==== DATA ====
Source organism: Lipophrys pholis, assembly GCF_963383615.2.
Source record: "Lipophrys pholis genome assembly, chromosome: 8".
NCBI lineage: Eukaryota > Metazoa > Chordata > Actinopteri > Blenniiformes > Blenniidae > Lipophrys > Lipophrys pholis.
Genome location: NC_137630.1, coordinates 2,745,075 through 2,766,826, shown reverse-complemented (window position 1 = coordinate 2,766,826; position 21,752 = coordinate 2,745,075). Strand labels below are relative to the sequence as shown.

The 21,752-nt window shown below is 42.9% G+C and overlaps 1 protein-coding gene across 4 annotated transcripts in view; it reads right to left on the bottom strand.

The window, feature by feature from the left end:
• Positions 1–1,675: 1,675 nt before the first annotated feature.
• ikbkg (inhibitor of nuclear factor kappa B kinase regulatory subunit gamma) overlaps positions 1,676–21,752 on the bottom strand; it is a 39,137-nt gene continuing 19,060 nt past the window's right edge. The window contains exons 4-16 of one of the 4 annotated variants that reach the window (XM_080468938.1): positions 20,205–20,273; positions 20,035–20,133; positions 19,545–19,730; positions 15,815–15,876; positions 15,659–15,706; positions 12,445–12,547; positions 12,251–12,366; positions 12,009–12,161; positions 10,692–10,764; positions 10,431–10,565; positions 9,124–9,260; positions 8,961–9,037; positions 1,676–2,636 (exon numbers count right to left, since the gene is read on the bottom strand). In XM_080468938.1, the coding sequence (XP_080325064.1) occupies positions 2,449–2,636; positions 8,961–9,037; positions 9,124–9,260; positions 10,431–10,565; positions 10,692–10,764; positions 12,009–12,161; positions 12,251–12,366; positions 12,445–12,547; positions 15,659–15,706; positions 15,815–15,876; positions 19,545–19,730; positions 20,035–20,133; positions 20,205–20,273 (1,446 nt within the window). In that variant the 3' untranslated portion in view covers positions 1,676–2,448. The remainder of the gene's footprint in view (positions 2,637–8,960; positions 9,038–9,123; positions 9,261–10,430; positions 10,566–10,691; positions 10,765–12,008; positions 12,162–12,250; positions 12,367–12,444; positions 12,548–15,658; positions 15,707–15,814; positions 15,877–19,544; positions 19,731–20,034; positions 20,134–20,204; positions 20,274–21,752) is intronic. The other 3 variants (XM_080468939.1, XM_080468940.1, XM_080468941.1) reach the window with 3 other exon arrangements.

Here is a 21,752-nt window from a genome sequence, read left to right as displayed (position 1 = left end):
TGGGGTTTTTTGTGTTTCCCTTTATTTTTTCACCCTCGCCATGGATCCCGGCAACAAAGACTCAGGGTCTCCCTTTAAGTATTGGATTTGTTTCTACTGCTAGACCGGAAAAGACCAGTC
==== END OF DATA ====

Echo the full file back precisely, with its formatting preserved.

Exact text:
Source organism: Lipophrys pholis, assembly GCF_963383615.2.
Source record: "Lipophrys pholis genome assembly, chromosome: 8".
NCBI lineage: Eukaryota > Metazoa > Chordata > Actinopteri > Blenniiformes > Blenniidae > Lipophrys > Lipophrys pholis.
Genome location: NC_137630.1, coordinates 2,745,075 through 2,766,826, shown reverse-complemented (window position 1 = coordinate 2,766,826; position 21,752 = coordinate 2,745,075). Strand labels below are relative to the sequence as shown.

The 21,752-nt window shown below is 42.9% G+C and overlaps 1 protein-coding gene across 4 annotated transcripts in view; it reads right to left on the bottom strand.

The window, feature by feature from the left end:
• Positions 1–1,675: 1,675 nt before the first annotated feature.
• ikbkg (inhibitor of nuclear factor kappa B kinase regulatory subunit gamma) overlaps positions 1,676–21,752 on the bottom strand; it is a 39,137-nt gene continuing 19,060 nt past the window's right edge. The window contains exons 4-16 of one of the 4 annotated variants that reach the window (XM_080468938.1): positions 20,205–20,273; positions 20,035–20,133; positions 19,545–19,730; positions 15,815–15,876; positions 15,659–15,706; positions 12,445–12,547; positions 12,251–12,366; positions 12,009–12,161; positions 10,692–10,764; positions 10,431–10,565; positions 9,124–9,260; positions 8,961–9,037; positions 1,676–2,636 (exon numbers count right to left, since the gene is read on the bottom strand). In XM_080468938.1, the coding sequence (XP_080325064.1) occupies positions 2,449–2,636; positions 8,961–9,037; positions 9,124–9,260; positions 10,431–10,565; positions 10,692–10,764; positions 12,009–12,161; positions 12,251–12,366; positions 12,445–12,547; positions 15,659–15,706; positions 15,815–15,876; positions 19,545–19,730; positions 20,035–20,133; positions 20,205–20,273 (1,446 nt within the window). In that variant the 3' untranslated portion in view covers positions 1,676–2,448. The remainder of the gene's footprint in view (positions 2,637–8,960; positions 9,038–9,123; positions 9,261–10,430; positions 10,566–10,691; positions 10,765–12,008; positions 12,162–12,250; positions 12,367–12,444; positions 12,548–15,658; positions 15,707–15,814; positions 15,877–19,544; positions 19,731–20,034; positions 20,134–20,204; positions 20,274–21,752) is intronic. The other 3 variants (XM_080468939.1, XM_080468940.1, XM_080468941.1) reach the window with 3 other exon arrangements.

Here is a 21,752-nt window from a genome sequence, read left to right as displayed (position 1 = left end):
TGGGGTTTTTTGTGTTTCCCTTTATTTTTTCACCCTCGCCATGGATCCCGGCAACAAAGACTCAGGGTCTCCCTTTAAGTATTGGATTTGTTTCTACTGCTAGACCGGAAAAGACCAGTC